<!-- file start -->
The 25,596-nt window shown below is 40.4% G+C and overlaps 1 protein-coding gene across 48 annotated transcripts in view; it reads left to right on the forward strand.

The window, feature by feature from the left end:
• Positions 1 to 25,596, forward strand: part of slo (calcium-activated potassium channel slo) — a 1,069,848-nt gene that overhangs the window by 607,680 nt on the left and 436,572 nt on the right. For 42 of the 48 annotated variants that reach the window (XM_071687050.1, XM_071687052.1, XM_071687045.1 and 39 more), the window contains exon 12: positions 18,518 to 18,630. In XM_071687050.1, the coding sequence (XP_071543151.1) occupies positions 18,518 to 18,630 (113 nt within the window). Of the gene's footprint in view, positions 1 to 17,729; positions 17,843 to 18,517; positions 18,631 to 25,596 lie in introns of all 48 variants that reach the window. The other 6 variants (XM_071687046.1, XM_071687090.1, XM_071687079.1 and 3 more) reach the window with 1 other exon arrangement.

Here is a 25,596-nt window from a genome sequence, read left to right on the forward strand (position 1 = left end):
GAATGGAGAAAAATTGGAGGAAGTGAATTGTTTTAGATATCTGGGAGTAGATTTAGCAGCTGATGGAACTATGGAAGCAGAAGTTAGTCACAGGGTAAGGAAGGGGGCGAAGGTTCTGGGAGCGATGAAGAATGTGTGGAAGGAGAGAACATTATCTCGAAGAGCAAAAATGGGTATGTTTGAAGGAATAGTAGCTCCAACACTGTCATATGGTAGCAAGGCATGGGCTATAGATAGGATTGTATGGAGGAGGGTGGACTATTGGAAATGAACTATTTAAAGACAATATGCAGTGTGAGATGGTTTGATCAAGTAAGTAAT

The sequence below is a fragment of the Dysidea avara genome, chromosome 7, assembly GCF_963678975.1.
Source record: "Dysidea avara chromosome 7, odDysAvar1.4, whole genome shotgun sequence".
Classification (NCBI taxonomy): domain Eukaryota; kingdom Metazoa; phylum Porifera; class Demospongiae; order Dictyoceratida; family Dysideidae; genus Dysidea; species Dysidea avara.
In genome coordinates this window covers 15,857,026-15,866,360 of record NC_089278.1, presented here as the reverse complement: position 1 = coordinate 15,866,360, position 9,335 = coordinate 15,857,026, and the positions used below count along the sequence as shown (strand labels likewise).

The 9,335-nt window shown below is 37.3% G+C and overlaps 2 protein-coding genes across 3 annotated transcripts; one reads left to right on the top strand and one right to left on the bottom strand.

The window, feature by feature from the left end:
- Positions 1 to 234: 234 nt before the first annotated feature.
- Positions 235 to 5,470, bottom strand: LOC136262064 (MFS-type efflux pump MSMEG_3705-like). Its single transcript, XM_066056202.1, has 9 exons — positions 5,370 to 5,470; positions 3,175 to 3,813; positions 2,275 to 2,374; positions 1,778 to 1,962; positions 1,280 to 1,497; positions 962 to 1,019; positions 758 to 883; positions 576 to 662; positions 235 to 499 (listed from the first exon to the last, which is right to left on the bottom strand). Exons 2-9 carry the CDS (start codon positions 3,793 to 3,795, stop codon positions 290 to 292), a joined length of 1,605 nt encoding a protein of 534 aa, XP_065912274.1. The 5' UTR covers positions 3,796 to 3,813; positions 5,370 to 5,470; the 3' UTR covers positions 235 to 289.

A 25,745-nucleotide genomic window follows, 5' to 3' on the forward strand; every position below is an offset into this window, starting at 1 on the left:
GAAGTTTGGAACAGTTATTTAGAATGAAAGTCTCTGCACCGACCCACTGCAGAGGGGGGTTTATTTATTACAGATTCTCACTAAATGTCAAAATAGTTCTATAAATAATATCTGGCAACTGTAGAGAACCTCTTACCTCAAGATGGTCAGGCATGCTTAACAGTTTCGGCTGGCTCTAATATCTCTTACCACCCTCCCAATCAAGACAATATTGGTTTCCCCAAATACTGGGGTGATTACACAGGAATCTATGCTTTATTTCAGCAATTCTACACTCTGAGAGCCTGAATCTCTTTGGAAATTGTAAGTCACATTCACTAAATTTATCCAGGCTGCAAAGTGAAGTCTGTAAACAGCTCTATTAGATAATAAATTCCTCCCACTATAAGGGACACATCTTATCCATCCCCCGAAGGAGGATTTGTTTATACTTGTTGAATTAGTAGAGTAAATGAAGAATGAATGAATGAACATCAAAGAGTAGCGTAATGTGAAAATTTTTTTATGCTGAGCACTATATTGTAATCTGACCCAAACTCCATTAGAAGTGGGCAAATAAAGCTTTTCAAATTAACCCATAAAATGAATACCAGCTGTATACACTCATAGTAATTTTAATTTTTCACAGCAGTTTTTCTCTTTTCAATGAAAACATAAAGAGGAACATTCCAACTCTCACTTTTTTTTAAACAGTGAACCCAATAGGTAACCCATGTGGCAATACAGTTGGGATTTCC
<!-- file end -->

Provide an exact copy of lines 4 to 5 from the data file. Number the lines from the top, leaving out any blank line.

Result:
Here is a 25,596-nt window from a genome sequence, read left to right on the forward strand (position 1 = left end):
GAATGGAGAAAAATTGGAGGAAGTGAATTGTTTTAGATATCTGGGAGTAGATTTAGCAGCTGATGGAACTATGGAAGCAGAAGTTAGTCACAGGGTAAGGAAGGGGGCGAAGGTTCTGGGAGCGATGAAGAATGTGTGGAAGGAGAGAACATTATCTCGAAGAGCAAAAATGGGTATGTTTGAAGGAATAGTAGCTCCAACACTGTCATATGGTAGCAAGGCATGGGCTATAGATAGGATTGTATGGAGGAGGGTGGACTATTGGAAATGAACTATTTAAAGACAATATGCAGTGTGAGATGGTTTGATCAAGTAAGTAAT